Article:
• Philip Rivers - who has been one of the least pressured QBs in the league so far (only Carr, Rodgers, and Brady have been pressured at a lower rate).

Perhaps it’s counterintuitive to some, but several of the greatest QBs of this generation have also lead the league in throwaway rate over the course of their careers. Philip Rivers, who has been stingy with throwaways this year, held the season record for throwaways (46) set in 2016, until Aaron Rodgers topped that number in 2018 with 48.

Green Bay Packers v New Orleans Saints Photo by Sean Gardner/Getty Images

PFF conducted a fascinating analysis of that record setting season by Rodgers, a season in which he was still hobbled by a knee injury. Even by Rodgers’ standards - in the three prior seasons he had thrown the ball away at least 30 times a season (or was on a pace to do so before injury) - his 2018 performance was notable. What they found was that Rodgers’ aggressive dump offs didn’t change his sack rate, which hovered around 6%, but that they did change something else. They reduced his turnover-worthy plays. As of the mid-season analysis, Rodgers had the fewest turnover-worthy plays by a substantial margin, and he ended the season with a .3% INT rate, which was 13 of Drew Brees’ rate, who had the second best percentage.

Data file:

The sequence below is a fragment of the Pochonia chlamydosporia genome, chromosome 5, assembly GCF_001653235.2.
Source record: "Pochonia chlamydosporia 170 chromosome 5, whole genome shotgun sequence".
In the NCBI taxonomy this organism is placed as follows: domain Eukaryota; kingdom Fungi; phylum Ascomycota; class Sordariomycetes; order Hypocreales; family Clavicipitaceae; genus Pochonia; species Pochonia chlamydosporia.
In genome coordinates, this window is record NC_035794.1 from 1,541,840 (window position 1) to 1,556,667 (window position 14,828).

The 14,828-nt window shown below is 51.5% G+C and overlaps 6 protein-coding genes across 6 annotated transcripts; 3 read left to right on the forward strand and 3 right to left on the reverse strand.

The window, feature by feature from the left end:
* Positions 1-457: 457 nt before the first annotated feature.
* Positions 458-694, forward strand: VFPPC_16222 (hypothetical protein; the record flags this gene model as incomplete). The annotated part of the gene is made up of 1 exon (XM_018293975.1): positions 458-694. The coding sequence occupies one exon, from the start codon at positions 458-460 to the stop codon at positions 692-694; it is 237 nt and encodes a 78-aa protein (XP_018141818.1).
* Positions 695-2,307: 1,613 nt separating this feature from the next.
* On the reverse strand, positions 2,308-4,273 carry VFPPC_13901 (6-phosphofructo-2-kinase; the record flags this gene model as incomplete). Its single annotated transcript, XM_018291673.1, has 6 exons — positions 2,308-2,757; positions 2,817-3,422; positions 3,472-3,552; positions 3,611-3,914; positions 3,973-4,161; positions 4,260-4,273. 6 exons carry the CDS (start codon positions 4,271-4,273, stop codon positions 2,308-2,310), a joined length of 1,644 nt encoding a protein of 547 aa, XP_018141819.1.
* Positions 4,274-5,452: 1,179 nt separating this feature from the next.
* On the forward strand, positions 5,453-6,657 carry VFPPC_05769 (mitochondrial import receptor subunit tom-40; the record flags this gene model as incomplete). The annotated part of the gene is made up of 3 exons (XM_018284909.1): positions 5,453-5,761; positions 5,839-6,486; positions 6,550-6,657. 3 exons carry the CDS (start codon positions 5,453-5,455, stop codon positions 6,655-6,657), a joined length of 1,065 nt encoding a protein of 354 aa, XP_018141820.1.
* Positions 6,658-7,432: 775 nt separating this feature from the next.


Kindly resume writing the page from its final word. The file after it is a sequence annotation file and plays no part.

Rodgers’ proclivity for throwing the ball away was even more pronounced when he had more time in the pocket:

Time to throw is measured from the snap until one of three things happens: the quarterback releases the ball on a pass attempt, the quarterback crosses the line of scrimmage on a scramble, or the quarterback is sacked. Rodgers currently has the third-most dropbacks where it takes more than 3.0 seconds for one of those three things to take place, coming in with 105 on the season which slots behind only Deshaun Watson and Jared Goff.